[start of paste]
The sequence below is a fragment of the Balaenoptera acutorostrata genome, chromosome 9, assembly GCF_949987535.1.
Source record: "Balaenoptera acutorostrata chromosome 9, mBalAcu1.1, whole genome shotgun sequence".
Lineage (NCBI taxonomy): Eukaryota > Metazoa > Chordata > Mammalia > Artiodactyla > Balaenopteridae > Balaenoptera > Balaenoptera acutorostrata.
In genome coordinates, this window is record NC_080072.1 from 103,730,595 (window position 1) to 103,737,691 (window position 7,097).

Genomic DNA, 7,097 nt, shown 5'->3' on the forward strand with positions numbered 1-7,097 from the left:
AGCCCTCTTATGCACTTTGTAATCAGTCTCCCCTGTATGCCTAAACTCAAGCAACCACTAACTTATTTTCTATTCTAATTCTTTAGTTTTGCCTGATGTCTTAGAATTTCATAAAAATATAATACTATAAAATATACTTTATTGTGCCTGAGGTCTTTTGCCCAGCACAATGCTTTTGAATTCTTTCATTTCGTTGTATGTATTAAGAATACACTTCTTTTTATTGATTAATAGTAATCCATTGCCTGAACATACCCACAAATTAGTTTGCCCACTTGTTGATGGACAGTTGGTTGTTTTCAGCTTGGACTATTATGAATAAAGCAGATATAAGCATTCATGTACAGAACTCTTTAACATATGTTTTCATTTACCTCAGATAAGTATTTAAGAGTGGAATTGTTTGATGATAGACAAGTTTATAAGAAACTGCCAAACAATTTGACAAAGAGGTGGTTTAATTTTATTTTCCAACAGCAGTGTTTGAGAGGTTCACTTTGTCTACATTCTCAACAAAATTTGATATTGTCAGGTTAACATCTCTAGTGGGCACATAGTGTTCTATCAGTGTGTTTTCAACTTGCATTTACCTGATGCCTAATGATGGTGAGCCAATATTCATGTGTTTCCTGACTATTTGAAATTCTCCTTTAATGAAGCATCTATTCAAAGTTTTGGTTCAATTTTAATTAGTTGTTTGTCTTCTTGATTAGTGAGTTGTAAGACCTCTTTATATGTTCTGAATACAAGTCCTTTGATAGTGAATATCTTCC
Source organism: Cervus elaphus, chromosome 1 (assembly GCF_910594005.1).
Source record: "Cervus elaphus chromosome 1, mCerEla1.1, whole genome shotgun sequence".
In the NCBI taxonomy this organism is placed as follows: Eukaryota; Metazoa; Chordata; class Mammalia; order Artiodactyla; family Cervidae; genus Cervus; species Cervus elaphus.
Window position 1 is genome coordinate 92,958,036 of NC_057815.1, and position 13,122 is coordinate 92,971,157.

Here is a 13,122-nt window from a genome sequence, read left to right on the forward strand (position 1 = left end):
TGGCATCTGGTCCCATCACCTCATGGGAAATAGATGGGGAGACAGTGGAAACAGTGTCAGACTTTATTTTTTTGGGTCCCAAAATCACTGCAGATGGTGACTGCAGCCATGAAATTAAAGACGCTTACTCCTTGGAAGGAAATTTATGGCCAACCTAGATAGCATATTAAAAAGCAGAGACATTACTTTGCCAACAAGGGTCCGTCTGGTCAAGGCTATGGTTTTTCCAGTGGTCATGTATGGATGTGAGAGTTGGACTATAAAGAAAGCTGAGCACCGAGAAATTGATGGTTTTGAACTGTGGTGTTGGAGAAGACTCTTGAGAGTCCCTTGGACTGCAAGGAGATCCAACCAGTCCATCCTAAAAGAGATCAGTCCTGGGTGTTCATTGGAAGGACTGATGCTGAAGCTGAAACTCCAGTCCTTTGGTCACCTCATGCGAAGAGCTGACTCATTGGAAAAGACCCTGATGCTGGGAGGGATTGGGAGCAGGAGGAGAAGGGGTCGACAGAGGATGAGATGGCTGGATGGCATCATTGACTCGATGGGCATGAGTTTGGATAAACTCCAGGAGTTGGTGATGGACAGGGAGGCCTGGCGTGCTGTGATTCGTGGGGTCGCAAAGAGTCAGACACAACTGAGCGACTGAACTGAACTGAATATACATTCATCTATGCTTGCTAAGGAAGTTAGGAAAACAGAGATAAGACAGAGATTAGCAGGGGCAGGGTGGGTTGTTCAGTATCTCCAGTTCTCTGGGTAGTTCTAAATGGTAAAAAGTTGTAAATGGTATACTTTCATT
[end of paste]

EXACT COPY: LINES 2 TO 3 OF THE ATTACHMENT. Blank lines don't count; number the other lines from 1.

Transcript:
Source record: "Balaenoptera acutorostrata chromosome 9, mBalAcu1.1, whole genome shotgun sequence".
Lineage (NCBI taxonomy): Eukaryota > Metazoa > Chordata > Mammalia > Artiodactyla > Balaenopteridae > Balaenoptera > Balaenoptera acutorostrata.